I had no idea what caecilians were until I visited the Herpetology Section, National Museums of Kenya back in 2010. Since then I have been reading alot to improve my knowledge on caecilians and how they can be conserved.
Caecilians are limbless amphibians that resemble earthworms, eels or blind snakes.
They are found in the tropics of Africa, South and Central America and South Asia
Their colour varies with some being brightly coloured while others are dark.Their skins can secret toxins to put off predators.
Most caecilians feed on termites, earthworms and insects larvae. Caecilians reproduce sexually and are the only group of amphibians that have internal insermination, most of them are viviparous (Live bearers) and others are oviparous (egg laying) where the female guards the eggs.
Very little is known of caecilians. This may be contributed to the fact that they are rarely encountered in any amphibian surveys. A good number of them are Data Deficient according to the International Union for Conservation of Nature (IUCN); since there is no information available on their conservation status such as breeding success, known threats and population levels.
In Africa, caecilians are found in West Africa (Cameroon, Congo,Gabon, Equitorial Guinea and Nigeria) in Eastern Africa (Ethiopia, Rwanda, Kenya and Tanzania) other countries are Malawi, Mozambique and Seychelles.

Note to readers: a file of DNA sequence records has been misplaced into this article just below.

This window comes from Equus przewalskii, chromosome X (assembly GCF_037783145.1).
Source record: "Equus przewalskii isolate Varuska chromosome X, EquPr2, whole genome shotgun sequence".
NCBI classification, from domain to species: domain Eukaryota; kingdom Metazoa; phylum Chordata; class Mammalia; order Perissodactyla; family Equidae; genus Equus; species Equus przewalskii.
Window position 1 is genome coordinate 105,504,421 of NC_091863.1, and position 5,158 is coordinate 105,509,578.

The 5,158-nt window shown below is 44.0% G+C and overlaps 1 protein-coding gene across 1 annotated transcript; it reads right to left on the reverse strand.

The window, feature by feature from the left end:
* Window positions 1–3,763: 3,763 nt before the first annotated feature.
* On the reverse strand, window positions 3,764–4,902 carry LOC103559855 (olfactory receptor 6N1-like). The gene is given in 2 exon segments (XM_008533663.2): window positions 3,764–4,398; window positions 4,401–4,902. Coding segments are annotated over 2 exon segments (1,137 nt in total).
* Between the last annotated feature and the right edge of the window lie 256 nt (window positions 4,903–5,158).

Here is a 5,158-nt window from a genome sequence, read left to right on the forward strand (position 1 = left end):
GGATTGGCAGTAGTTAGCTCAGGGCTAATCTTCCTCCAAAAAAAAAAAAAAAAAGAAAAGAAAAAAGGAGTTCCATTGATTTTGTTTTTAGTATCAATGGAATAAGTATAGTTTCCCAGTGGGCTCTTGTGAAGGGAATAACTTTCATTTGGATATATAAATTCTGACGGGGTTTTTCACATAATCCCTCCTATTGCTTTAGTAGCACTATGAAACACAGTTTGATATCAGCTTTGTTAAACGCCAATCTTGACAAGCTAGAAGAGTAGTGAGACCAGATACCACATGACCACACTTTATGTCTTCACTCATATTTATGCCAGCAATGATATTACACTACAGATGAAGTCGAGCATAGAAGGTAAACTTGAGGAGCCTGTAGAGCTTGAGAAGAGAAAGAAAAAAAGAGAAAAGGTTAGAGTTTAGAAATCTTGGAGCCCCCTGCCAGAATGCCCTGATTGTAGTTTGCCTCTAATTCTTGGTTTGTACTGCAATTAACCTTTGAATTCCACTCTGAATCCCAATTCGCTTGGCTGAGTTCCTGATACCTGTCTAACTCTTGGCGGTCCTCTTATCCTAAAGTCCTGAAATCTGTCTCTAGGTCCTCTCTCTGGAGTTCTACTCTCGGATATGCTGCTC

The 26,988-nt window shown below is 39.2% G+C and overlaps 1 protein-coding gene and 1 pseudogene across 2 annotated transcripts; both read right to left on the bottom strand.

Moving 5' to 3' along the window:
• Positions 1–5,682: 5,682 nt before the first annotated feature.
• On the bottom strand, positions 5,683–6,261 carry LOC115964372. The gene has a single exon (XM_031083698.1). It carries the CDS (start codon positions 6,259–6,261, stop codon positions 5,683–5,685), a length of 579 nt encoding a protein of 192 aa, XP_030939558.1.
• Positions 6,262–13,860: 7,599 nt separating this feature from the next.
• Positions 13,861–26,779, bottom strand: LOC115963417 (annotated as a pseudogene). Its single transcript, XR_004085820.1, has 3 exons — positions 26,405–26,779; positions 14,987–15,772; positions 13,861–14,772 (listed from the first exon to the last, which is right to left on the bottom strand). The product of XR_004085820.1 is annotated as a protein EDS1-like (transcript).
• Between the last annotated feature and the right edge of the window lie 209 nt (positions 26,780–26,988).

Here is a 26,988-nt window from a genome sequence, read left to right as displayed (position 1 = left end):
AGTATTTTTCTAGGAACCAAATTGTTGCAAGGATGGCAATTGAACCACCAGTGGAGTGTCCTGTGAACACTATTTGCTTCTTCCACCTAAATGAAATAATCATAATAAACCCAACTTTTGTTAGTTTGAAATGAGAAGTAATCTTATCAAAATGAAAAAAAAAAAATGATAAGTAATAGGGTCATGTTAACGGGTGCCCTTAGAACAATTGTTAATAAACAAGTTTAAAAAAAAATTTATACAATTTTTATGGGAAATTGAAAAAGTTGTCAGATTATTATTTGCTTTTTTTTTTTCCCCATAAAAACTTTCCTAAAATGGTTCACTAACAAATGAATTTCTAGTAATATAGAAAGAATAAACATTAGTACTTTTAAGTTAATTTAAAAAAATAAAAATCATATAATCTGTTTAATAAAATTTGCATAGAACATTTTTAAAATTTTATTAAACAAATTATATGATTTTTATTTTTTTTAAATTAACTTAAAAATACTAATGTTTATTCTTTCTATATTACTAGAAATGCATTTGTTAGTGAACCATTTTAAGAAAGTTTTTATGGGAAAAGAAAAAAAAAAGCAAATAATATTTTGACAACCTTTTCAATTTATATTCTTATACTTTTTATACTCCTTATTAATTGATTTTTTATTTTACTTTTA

In Kenya, caecilians are commonly found along the Coastal forests from Taita hills down to Shimba Hills. Recent surveys lead to a discovery of caecilians in Nyambene Hills, Meru.
There are about five known species of Caecilians in Kenya (to be confirmed). The Sagalla Caecilian which is Critically Endangered and only is found in Sagalla hills in Taita. It is greatly threatened by habitat destruction due to deforestation, read more here.
Taita Hill Caecilian which is listed as Least Concern is also found in Taita Hills.
Changamwe Caecilian listed as Data Deficient; it is believed to occur in Shimba hills and on farmlands along the Coast, mainly under banana, mango and coconut plantations in Mazeras, Changamwe and Kisauni (Mombasa). There is urgent need for studies/research to know and document the conservation status of this species. More information here.
Denhardti’s African Caecilian is also listed as Data Deficient and is believed to occur along Tana River Forests. It was recently rediscovered in Nyambene Hills.There is no picture.
Habitat destruction and land use change has greatly affected the survival of caecilians. Their habitats need to be protection and conserved for these species to survive. Increased awareness among the local people who are likely to encounter caecilians should be encouraged.
Here are a few cool pictures of caecilians.
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